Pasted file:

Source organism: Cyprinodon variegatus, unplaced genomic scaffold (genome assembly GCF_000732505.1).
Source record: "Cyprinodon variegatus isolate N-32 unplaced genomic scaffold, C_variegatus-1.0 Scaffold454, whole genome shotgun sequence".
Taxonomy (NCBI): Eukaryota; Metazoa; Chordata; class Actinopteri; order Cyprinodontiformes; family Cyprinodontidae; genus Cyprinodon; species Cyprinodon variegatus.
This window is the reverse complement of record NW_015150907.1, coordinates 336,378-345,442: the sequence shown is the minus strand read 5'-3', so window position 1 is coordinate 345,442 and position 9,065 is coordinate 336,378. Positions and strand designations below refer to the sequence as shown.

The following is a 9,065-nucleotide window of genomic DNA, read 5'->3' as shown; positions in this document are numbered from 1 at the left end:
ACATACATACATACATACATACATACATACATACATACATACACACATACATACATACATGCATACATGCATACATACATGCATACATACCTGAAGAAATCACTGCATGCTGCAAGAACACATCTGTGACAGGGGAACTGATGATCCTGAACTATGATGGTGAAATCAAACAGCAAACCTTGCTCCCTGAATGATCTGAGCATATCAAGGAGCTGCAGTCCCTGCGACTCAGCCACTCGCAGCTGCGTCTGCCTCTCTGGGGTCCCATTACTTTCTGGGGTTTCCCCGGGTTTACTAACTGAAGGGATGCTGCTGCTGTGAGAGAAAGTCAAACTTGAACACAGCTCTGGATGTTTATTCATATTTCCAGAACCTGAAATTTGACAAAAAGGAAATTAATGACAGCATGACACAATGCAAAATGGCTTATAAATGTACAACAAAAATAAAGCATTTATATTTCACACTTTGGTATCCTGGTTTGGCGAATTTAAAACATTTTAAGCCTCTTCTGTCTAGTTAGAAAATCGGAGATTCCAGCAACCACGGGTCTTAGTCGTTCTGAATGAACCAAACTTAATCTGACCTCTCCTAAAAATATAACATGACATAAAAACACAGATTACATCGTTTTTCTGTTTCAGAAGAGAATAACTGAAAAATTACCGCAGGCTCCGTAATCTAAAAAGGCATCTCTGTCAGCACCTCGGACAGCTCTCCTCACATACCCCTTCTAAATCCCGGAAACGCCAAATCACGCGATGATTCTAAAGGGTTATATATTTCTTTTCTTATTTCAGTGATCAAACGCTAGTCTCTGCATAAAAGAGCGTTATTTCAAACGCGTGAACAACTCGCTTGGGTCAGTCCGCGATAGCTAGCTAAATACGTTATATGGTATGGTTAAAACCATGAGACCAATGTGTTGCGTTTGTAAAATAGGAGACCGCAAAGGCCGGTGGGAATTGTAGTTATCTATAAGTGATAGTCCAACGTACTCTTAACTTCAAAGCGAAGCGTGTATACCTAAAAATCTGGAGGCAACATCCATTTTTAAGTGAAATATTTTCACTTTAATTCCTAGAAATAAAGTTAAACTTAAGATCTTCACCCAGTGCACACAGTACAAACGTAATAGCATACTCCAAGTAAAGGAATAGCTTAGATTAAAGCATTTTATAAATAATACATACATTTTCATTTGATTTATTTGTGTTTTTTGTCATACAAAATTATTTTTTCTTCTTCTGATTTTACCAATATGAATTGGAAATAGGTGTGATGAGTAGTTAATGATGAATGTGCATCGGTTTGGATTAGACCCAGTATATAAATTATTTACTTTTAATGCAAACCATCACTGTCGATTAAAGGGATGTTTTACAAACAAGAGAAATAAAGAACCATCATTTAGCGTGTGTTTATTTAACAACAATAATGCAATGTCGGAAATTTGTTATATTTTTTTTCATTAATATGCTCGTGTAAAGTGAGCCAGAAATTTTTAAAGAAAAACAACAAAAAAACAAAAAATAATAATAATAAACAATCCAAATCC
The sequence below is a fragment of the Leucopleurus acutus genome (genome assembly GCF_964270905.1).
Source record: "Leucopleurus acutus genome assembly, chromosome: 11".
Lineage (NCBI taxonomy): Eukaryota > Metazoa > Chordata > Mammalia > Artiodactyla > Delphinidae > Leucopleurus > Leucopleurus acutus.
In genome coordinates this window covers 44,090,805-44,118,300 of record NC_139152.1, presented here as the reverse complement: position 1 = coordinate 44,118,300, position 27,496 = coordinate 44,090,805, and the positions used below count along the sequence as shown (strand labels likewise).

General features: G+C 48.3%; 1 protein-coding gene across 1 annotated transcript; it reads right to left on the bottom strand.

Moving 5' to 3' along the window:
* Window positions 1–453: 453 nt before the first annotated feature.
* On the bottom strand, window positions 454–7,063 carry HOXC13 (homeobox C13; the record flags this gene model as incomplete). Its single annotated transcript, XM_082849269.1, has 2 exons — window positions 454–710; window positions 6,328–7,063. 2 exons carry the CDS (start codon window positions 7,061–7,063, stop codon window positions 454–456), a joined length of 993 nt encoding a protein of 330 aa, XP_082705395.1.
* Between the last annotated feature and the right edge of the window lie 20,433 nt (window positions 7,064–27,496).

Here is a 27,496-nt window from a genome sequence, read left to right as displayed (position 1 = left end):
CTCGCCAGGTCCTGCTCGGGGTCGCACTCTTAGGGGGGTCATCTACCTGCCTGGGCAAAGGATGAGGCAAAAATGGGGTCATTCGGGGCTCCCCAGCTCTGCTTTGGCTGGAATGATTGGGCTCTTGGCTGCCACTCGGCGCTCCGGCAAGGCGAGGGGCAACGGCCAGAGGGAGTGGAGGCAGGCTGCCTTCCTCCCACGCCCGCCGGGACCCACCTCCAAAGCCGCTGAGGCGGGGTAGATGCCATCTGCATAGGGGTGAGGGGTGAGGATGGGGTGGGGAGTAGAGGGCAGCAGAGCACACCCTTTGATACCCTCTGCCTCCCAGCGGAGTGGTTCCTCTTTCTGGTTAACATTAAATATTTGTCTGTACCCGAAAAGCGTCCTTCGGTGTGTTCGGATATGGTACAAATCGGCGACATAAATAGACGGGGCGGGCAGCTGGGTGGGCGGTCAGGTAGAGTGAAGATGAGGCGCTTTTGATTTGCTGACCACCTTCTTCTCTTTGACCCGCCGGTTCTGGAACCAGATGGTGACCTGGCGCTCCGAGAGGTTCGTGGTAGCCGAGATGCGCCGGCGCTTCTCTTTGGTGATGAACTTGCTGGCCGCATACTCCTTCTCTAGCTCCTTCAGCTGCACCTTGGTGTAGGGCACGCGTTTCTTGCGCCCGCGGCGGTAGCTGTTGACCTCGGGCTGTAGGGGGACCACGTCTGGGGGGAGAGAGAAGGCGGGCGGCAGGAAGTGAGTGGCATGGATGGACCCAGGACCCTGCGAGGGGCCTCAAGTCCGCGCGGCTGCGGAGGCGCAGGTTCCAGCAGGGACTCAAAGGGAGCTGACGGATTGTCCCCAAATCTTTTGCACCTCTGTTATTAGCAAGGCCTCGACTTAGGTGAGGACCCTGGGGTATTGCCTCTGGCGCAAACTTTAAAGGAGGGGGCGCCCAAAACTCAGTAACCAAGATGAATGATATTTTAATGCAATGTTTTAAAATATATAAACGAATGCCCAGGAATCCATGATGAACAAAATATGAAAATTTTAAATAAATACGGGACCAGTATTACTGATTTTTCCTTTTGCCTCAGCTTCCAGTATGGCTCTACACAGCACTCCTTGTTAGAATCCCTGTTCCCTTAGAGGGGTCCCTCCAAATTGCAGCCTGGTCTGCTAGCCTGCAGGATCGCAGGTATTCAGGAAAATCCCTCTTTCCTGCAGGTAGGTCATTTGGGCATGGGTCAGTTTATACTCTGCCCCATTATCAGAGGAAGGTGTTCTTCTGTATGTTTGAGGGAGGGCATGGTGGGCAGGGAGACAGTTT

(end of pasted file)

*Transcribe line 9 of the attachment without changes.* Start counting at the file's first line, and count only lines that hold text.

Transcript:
Lineage (NCBI taxonomy): Eukaryota > Metazoa > Chordata > Mammalia > Artiodactyla > Delphinidae > Leucopleurus > Leucopleurus acutus.